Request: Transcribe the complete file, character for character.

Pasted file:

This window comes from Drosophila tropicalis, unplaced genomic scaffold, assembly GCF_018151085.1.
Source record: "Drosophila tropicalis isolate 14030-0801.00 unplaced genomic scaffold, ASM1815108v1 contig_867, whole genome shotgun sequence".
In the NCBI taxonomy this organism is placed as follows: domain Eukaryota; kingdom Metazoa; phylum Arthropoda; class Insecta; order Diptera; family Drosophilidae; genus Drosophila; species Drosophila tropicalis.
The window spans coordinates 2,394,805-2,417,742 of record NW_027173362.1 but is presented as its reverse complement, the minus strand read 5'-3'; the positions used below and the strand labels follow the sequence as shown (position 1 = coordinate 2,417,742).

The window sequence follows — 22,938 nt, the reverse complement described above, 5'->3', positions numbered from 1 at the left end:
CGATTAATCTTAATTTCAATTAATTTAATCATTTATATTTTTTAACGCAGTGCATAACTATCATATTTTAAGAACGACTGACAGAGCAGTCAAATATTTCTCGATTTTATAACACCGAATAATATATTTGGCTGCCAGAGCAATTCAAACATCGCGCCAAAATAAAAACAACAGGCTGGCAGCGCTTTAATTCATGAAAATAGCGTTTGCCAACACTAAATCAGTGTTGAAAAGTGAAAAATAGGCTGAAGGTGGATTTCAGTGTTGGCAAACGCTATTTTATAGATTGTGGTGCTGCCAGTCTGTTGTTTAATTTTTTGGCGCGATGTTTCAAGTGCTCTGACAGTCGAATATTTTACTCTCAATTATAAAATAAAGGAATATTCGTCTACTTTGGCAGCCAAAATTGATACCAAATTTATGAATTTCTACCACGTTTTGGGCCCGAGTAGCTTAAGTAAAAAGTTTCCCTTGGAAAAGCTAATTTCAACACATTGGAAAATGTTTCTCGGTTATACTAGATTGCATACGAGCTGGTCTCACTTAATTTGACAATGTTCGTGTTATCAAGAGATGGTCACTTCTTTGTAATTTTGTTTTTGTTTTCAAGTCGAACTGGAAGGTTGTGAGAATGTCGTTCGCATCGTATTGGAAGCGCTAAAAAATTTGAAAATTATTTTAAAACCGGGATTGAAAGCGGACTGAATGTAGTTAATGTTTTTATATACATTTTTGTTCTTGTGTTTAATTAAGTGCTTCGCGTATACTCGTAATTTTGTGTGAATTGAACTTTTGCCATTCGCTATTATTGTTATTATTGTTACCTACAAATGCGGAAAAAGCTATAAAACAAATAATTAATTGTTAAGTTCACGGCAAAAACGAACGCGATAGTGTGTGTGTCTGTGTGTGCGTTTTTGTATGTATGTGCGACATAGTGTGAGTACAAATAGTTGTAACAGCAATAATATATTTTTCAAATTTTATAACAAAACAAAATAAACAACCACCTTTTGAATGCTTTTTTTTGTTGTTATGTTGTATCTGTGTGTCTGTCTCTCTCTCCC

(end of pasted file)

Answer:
This window comes from Drosophila tropicalis, unplaced genomic scaffold, assembly GCF_018151085.1.
Source record: "Drosophila tropicalis isolate 14030-0801.00 unplaced genomic scaffold, ASM1815108v1 contig_867, whole genome shotgun sequence".
In the NCBI taxonomy this organism is placed as follows: domain Eukaryota; kingdom Metazoa; phylum Arthropoda; class Insecta; order Diptera; family Drosophilidae; genus Drosophila; species Drosophila tropicalis.
The window spans coordinates 2,394,805-2,417,742 of record NW_027173362.1 but is presented as its reverse complement, the minus strand read 5'-3'; the positions used below and the strand labels follow the sequence as shown (position 1 = coordinate 2,417,742).

The window sequence follows — 22,938 nt, the reverse complement described above, 5'->3', positions numbered from 1 at the left end:
CGATTAATCTTAATTTCAATTAATTTAATCATTTATATTTTTTAACGCAGTGCATAACTATCATATTTTAAGAACGACTGACAGAGCAGTCAAATATTTCTCGATTTTATAACACCGAATAATATATTTGGCTGCCAGAGCAATTCAAACATCGCGCCAAAATAAAAACAACAGGCTGGCAGCGCTTTAATTCATGAAAATAGCGTTTGCCAACACTAAATCAGTGTTGAAAAGTGAAAAATAGGCTGAAGGTGGATTTCAGTGTTGGCAAACGCTATTTTATAGATTGTGGTGCTGCCAGTCTGTTGTTTAATTTTTTGGCGCGATGTTTCAAGTGCTCTGACAGTCGAATATTTTACTCTCAATTATAAAATAAAGGAATATTCGTCTACTTTGGCAGCCAAAATTGATACCAAATTTATGAATTTCTACCACGTTTTGGGCCCGAGTAGCTTAAGTAAAAAGTTTCCCTTGGAAAAGCTAATTTCAACACATTGGAAAATGTTTCTCGGTTATACTAGATTGCATACGAGCTGGTCTCACTTAATTTGACAATGTTCGTGTTATCAAGAGATGGTCACTTCTTTGTAATTTTGTTTTTGTTTTCAAGTCGAACTGGAAGGTTGTGAGAATGTCGTTCGCATCGTATTGGAAGCGCTAAAAAATTTGAAAATTATTTTAAAACCGGGATTGAAAGCGGACTGAATGTAGTTAATGTTTTTATATACATTTTTGTTCTTGTGTTTAATTAAGTGCTTCGCGTATACTCGTAATTTTGTGTGAATTGAACTTTTGCCATTCGCTATTATTGTTATTATTGTTACCTACAAATGCGGAAAAAGCTATAAAACAAATAATTAATTGTTAAGTTCACGGCAAAAACGAACGCGATAGTGTGTGTGTCTGTGTGTGCGTTTTTGTATGTATGTGCGACATAGTGTGAGTACAAATAGTTGTAACAGCAATAATATATTTTTCAAATTTTATAACAAAACAAAATAAACAACCACCTTTTGAATGCTTTTTTTTGTTGTTATGTTGTATCTGTGTGTCTGTCTCTCTCTCCC